Monday, February 01, 2010

Spending Money We Don't Have

Just wait until we see the card statement

The man who refused to buy more military helicopters back in the good times is now committing "to billions of pounds of extra defence spending". He's apparently going ahead with the Navy's new £5bn carriers, keeping Army strength above 100,000, and completing the Eurofighter and Joint Strike Fighter programmes.

And where, pray, is the money for all this extra spending coming from?

"A government source said there would have to be “tough decisions elsewhere”.
Ah. Of course. Tough decisions elsewhere.

But not apparently in the area of free personal care for needy adults at home. In a cynical attempt to buy votes among the elderly and their families, Brown announced at the last Labour Party Conference that he was ordering a huge expansion of the personal care programme. Yet according to the Directors of Adult Social Services it will cost around £1bn pa, whereas Brown has only come up with £420m. The rest? That will be down to those tough decisions elsewhere.

Not that Brown is alone. This morning we heard that nice but vacuous Mr Clegg promising to spend another £2.5bn pa on schooling for the underprivileged. £1.5bn will come from scrapping tax credits for all families on above average incomes - clear enough. But the rest will come from er... tough decisions elsewhere on er, quangos and inspection regimes... and stuff.

And then there are the Tories. According to the ever-helpful Mr Darling, they have made around £8bn of new spending pledges, including more single rooms in NHS hospitals and more maternity nurses (see this blog). But once again, the funding seems to be down to tough decisions elsewhere.

All of which raises the fundamental worry we've mentioned before: despite the direst warnings about the size of our national credit card bill, we don't yet seem to be ready for public spending cuts. Right across the board, our politicos have examined the entrails of their focus groups and private polls, and concluded there's simply no electoral upside in promising cuts. Which is why Brown is still dishing out new spending pledges, and why Cam is back-peddling furiously on his earlier promise of immediate cuts.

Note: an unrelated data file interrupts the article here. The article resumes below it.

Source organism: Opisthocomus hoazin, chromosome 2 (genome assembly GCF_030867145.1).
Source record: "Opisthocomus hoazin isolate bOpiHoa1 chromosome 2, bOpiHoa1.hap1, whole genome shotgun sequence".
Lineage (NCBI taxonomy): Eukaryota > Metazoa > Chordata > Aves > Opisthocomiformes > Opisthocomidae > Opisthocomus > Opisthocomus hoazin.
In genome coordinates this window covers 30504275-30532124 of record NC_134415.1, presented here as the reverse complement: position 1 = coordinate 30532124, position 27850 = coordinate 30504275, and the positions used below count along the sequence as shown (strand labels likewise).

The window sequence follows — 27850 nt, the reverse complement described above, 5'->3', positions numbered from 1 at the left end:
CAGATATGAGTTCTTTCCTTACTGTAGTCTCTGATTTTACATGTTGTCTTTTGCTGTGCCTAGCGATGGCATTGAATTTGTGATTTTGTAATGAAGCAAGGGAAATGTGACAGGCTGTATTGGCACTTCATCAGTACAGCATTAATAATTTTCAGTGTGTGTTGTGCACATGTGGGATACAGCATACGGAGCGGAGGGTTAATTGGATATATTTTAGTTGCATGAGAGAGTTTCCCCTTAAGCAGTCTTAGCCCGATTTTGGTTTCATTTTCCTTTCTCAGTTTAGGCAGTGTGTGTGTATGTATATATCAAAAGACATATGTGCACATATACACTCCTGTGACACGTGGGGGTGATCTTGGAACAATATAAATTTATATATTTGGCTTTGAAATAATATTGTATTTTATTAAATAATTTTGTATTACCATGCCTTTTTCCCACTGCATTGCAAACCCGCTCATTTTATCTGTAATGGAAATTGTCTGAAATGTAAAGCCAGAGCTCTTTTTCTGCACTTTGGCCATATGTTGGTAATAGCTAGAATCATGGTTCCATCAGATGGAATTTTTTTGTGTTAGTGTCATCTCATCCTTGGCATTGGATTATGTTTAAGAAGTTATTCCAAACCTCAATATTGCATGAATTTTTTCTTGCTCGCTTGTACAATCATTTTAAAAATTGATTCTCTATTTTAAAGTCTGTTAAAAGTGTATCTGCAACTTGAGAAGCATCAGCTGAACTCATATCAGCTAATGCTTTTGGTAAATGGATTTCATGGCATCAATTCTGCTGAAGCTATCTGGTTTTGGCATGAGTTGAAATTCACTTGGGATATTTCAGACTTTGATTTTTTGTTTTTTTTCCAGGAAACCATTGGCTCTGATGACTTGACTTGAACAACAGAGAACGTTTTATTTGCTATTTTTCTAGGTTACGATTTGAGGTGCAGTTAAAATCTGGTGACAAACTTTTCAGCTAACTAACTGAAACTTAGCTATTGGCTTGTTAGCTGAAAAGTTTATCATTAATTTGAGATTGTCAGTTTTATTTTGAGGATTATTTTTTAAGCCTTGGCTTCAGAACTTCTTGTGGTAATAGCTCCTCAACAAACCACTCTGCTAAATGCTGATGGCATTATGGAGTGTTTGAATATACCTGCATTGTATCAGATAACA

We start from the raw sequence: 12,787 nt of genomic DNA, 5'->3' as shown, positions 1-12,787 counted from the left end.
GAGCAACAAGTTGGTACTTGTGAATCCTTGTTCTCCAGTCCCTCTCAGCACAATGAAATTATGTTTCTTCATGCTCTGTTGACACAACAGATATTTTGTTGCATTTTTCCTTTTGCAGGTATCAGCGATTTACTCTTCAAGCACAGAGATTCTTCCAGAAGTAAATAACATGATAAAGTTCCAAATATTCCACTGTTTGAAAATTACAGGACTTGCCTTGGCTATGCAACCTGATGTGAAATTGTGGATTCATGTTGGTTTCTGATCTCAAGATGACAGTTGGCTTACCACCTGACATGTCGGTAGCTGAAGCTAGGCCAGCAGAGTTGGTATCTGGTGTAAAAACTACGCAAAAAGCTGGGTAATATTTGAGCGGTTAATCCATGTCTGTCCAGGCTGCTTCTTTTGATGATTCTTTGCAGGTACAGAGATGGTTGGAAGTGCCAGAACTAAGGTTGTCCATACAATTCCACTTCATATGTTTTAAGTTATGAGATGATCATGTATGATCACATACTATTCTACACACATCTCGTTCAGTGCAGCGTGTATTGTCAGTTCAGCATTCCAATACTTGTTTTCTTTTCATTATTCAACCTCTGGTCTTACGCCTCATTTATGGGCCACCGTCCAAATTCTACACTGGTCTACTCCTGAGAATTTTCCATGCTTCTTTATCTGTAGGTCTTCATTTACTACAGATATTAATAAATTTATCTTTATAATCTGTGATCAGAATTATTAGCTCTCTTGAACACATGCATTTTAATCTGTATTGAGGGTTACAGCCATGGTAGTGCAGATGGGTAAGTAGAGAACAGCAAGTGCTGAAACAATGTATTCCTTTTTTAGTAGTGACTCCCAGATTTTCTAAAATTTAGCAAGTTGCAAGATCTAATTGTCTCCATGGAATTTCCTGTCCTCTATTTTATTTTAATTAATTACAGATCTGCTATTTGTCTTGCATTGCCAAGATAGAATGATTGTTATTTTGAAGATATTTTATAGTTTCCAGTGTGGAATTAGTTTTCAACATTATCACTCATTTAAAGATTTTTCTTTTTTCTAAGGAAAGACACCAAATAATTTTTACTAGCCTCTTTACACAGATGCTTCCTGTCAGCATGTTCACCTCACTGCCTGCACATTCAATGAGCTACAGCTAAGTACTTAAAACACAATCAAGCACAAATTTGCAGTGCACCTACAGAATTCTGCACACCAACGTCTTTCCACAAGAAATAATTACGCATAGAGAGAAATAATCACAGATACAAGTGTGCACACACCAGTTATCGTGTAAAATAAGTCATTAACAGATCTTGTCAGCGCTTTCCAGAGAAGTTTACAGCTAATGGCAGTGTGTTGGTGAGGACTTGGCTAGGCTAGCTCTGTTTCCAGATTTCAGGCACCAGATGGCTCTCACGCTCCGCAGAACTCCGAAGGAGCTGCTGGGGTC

So how's it going to play out?

Well, if the politicos don't get a grip, sooner or later we will hit that sterling/gilts crisis we've blogged so often. At which point, we will end up being forced into an emergency package of cuts and tax increases just like back in the jolly old 70s. We'll have no choice.

Indeed, there is now a school of thought that Cam is back-peddling on his cuts promises precisely because of that. He knows the only reason there hasn't so far been a crisis of market confidence is that investors believe he will cut. But in political terms that means voters haven't yet been exposed to the real risks, so he gets no political credit for being tough.

Far better to back off now, ahead of the election, jangle the market's nerves while Labour are still at the controls, let the voters understand the real risks, and let them see Labour totally incapable of handling them.

You know, we hope that is the correct interpretation. Because it implies that Cam and George do understand the real problem.

But if we hit a pre-election market wobble, they'd better be ready with some convincing statements on their true fiscal intentions. The last thing we need is for them to get elected having already lost the confidence of the markets.

A very delicate flower, confidence.

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